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BITTERBALLEN - Dutch Cocktail Croquettes

The name bitterbal, literally bitter ball, does not indicate that its taste is bitter.
They were originally meant to be served with a bittertje (a small glass of Dutch Jenever, not quite the same as Gin).

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  • 4 tbl. Butter or margarine

  • 1/4 Kg ground beef or veal - Veal is prefereable

  • 1/4 cup carrot, finely diced

  • 1/2 cup onion, finely chopped

  • salt and freshly ground black pepper to taste

  • A grating of fresh nutmeg

  • 1 tbl. fresh lemon juice

  • 2 tbl. parsley, finely chopped

  • 5 tbl. flour

  • 1 cup beef broth or milk

  • For Coating

  • 1/2 cup dry bread crumbs

  • 1 egg, beaten with 1 tsp. water

  • For Cooking

  • Oil for deep frying


  • 1.

    Heat one tablespoon of the butter in a large skillet over moderate heat and cook the meat, carrots, and onions until the meat is browned and the carrots are tender.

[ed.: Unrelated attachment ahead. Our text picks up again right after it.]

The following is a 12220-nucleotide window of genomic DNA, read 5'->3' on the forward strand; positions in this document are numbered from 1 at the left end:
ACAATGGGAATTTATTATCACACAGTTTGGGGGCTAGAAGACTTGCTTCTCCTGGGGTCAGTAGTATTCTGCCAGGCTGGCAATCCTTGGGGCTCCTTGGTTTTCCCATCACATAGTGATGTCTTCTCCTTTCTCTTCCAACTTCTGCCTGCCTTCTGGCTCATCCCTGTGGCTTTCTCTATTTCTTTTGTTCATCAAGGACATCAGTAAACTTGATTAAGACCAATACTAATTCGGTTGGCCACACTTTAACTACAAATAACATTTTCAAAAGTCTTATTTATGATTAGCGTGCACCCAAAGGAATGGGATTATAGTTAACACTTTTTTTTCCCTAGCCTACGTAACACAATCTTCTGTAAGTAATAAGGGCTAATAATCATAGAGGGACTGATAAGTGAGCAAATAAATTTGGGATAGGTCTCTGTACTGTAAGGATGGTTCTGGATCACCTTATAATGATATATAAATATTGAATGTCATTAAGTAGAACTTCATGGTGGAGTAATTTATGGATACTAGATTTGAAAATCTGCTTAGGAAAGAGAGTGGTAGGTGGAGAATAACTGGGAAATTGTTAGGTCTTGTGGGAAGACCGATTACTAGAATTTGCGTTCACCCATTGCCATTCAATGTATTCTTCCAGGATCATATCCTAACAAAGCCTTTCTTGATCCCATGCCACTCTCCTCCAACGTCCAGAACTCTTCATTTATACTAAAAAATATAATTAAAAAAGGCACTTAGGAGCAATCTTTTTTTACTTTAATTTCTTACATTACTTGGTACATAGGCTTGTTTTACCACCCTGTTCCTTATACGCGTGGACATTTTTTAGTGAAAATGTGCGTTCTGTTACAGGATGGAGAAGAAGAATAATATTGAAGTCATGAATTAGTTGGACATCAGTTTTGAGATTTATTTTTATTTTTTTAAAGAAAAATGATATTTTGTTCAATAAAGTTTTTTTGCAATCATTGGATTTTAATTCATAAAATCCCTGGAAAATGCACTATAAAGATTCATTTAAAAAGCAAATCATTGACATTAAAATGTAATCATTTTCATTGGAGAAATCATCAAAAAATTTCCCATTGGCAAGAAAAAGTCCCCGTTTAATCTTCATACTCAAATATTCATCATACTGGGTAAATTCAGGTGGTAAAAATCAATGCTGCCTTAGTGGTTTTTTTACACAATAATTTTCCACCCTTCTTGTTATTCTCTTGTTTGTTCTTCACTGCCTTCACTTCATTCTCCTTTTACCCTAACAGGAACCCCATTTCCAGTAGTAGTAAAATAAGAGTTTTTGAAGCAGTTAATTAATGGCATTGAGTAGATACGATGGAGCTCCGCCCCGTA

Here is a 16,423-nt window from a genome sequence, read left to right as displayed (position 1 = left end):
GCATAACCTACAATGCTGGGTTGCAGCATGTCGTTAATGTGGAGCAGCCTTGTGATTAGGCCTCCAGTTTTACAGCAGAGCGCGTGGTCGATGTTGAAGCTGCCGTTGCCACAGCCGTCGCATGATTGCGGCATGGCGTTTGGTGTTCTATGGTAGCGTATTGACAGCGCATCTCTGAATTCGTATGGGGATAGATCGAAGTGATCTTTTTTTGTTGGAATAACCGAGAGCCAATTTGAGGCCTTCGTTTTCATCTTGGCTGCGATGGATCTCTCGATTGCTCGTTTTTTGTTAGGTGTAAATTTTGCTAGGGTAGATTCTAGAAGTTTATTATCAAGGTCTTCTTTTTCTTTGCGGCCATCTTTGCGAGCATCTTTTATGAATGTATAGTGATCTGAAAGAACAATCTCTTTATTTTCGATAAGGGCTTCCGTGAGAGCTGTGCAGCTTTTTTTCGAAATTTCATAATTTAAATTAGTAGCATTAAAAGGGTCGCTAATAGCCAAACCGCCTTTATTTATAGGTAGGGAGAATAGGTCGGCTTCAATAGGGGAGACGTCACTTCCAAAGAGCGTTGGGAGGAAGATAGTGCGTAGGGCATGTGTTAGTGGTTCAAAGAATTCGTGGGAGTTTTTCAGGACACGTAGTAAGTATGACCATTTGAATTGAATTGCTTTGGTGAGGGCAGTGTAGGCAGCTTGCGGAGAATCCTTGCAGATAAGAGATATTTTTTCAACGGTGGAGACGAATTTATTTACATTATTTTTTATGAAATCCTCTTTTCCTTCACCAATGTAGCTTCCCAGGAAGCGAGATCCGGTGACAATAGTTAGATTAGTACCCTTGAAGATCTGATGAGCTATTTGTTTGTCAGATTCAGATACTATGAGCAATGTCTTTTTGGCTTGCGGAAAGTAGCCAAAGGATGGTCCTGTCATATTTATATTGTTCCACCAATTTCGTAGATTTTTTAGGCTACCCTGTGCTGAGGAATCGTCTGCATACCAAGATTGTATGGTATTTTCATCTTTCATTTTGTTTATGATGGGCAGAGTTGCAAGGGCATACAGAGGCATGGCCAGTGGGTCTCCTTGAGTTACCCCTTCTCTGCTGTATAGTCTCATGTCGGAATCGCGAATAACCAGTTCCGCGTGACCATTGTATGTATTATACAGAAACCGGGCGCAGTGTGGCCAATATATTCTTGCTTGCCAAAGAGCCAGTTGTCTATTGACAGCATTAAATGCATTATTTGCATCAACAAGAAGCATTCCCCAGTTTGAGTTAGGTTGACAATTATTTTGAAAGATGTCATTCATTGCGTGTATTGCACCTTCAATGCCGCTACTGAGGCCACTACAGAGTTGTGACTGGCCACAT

• 2.

    Drain the meat in a colander, then place in a mixing bowl. Add the salt, pepper, nutmeg, lemon juice, and parsley and stir to combine. Set the meat mixture aside.

  • 3.

    Heat the remaining 3 tablespoons of butter in a saucepan over moderate heat and stir in the flour to make a roux. Cook this for 2 to 3 minutes, and then add the beef broth or milk. Continue heating, stirring constantly, until the sauce boils and becomes quite thick.

  • 4.

    Combine the sauce with the meat mixture, stirring to combine them thoroughly, and chill this mixture for at least two hours in the refrigerator, until it has become solid.

  • 5.

    When the mixture has solidified, roll it into balls about 1 inch in diameter, using your hands.

  • 6.

    Roll the balls in the bread crumbs, then in the egg and water mixture, then in the bread crumbs again.

  • 7.

    Fry a few at a time in a deep fryer with at least 2 inches of oil at 375 degrees until golden (about 2 to 3 minutes).

  • 8.

    Drain on paper towels and serve immediately.


Bitterballen are still served in bars to accompany a glass of beer or wine (like Spanish tapas), or served as finger food at stand-up receptions.

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